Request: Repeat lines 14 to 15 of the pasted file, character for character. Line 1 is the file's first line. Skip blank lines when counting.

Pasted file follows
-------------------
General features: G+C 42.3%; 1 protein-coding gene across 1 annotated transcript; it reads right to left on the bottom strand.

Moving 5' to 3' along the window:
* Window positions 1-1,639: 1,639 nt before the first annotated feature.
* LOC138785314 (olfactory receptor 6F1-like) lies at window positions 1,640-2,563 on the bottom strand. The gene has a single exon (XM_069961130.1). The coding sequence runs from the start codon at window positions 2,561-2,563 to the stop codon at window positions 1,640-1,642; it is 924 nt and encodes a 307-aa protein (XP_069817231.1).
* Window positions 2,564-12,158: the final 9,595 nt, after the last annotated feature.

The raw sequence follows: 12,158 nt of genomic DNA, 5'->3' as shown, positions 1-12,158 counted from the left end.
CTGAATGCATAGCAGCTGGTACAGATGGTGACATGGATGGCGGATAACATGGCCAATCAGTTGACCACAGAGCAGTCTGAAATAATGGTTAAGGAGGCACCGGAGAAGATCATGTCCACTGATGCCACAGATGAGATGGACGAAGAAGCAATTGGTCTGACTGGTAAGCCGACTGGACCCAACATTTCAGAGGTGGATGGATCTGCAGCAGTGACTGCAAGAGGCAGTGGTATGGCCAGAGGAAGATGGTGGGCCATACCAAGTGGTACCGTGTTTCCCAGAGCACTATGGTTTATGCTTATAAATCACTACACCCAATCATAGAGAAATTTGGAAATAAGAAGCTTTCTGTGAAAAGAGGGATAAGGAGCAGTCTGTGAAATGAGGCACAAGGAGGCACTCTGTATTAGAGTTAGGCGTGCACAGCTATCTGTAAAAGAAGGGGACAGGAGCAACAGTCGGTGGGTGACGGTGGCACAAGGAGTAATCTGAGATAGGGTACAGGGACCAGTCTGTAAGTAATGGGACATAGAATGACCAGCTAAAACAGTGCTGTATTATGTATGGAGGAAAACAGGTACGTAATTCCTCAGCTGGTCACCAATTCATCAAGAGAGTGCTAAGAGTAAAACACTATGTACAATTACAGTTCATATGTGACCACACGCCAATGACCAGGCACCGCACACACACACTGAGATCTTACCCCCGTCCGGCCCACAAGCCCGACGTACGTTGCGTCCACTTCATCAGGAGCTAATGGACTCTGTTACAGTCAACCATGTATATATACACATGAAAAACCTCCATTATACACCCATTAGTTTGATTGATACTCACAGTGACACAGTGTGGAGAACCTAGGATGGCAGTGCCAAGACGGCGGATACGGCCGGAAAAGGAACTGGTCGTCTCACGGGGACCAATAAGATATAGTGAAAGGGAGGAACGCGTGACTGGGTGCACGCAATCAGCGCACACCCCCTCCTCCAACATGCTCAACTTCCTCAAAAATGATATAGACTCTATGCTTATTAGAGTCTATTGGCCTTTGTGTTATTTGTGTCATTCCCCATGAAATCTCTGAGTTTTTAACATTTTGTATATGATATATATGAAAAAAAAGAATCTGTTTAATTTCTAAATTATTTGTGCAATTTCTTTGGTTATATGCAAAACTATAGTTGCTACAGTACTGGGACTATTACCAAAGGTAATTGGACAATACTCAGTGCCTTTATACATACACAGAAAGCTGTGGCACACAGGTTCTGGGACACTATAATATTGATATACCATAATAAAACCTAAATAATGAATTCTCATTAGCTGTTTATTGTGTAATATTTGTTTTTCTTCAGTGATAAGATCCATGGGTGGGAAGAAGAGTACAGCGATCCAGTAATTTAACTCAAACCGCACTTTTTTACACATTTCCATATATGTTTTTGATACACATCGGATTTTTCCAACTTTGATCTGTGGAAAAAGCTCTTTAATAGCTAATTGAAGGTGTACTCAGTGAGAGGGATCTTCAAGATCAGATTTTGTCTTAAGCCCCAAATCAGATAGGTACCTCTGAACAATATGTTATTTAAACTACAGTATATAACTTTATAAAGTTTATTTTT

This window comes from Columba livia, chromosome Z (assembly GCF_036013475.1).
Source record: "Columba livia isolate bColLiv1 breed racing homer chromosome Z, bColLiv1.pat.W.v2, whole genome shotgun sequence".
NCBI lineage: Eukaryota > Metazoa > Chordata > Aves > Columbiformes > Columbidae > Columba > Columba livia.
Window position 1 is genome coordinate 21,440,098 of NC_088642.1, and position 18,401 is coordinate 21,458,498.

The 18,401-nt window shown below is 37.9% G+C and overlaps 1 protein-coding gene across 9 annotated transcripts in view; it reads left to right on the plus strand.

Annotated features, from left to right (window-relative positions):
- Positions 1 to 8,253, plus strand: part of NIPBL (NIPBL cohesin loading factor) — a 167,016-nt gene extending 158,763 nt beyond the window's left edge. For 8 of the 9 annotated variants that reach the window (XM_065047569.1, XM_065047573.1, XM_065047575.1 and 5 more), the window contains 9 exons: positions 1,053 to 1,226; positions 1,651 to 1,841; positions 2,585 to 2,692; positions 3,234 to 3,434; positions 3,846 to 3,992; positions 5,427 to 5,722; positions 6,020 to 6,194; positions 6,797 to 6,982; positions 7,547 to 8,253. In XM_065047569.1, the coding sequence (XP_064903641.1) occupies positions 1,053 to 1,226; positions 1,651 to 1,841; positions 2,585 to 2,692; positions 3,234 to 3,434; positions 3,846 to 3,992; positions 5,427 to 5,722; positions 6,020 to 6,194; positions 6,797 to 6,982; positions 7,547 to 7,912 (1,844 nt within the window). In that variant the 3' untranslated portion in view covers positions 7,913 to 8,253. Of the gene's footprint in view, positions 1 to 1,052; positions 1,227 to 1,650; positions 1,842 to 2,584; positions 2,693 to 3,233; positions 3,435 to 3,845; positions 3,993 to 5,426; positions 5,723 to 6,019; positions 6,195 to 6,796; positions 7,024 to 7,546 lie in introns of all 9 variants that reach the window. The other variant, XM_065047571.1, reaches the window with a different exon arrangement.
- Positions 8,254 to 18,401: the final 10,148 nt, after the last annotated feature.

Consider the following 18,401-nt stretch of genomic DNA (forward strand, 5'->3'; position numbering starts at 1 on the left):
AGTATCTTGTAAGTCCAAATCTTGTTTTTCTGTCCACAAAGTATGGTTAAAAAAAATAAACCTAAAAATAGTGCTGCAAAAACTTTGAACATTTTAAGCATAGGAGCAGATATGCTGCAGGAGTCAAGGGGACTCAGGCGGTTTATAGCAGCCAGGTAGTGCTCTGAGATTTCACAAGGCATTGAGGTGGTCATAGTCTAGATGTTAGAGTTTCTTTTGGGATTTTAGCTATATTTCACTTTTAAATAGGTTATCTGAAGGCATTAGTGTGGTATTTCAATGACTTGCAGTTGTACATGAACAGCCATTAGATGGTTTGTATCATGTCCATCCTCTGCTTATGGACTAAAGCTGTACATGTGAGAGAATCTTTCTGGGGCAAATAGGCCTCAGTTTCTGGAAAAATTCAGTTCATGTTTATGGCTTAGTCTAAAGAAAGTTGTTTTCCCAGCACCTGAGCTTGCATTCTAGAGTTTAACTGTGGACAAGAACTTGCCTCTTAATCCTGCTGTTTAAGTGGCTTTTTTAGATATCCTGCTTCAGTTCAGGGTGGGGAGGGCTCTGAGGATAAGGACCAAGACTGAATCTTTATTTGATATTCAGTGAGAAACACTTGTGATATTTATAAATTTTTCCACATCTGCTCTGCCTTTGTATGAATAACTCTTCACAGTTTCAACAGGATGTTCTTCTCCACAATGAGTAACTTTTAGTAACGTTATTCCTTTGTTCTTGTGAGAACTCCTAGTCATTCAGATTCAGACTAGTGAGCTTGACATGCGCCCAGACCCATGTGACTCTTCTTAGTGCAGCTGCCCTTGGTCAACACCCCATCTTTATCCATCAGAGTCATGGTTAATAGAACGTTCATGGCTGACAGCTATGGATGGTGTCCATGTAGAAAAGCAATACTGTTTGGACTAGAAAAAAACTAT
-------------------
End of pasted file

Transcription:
- Positions 1 to 8,253, plus strand: part of NIPBL (NIPBL cohesin loading factor) — a 167,016-nt gene extending 158,763 nt beyond the window's left edge. For 8 of the 9 annotated variants that reach the window (XM_065047569.1, XM_065047573.1, XM_065047575.1 and 5 more), the window contains 9 exons: positions 1,053 to 1,226; positions 1,651 to 1,841; positions 2,585 to 2,692; positions 3,234 to 3,434; positions 3,846 to 3,992; positions 5,427 to 5,722; positions 6,020 to 6,194; positions 6,797 to 6,982; positions 7,547 to 8,253. In XM_065047569.1, the coding sequence (XP_064903641.1) occupies positions 1,053 to 1,226; positions 1,651 to 1,841; positions 2,585 to 2,692; positions 3,234 to 3,434; positions 3,846 to 3,992; positions 5,427 to 5,722; positions 6,020 to 6,194; positions 6,797 to 6,982; positions 7,547 to 7,912 (1,844 nt within the window). In that variant the 3' untranslated portion in view covers positions 7,913 to 8,253. Of the gene's footprint in view, positions 1 to 1,052; positions 1,227 to 1,650; positions 1,842 to 2,584; positions 2,693 to 3,233; positions 3,435 to 3,845; positions 3,993 to 5,426; positions 5,723 to 6,019; positions 6,195 to 6,796; positions 7,024 to 7,546 lie in introns of all 9 variants that reach the window. The other variant, XM_065047571.1, reaches the window with a different exon arrangement.
- Positions 8,254 to 18,401: the final 10,148 nt, after the last annotated feature.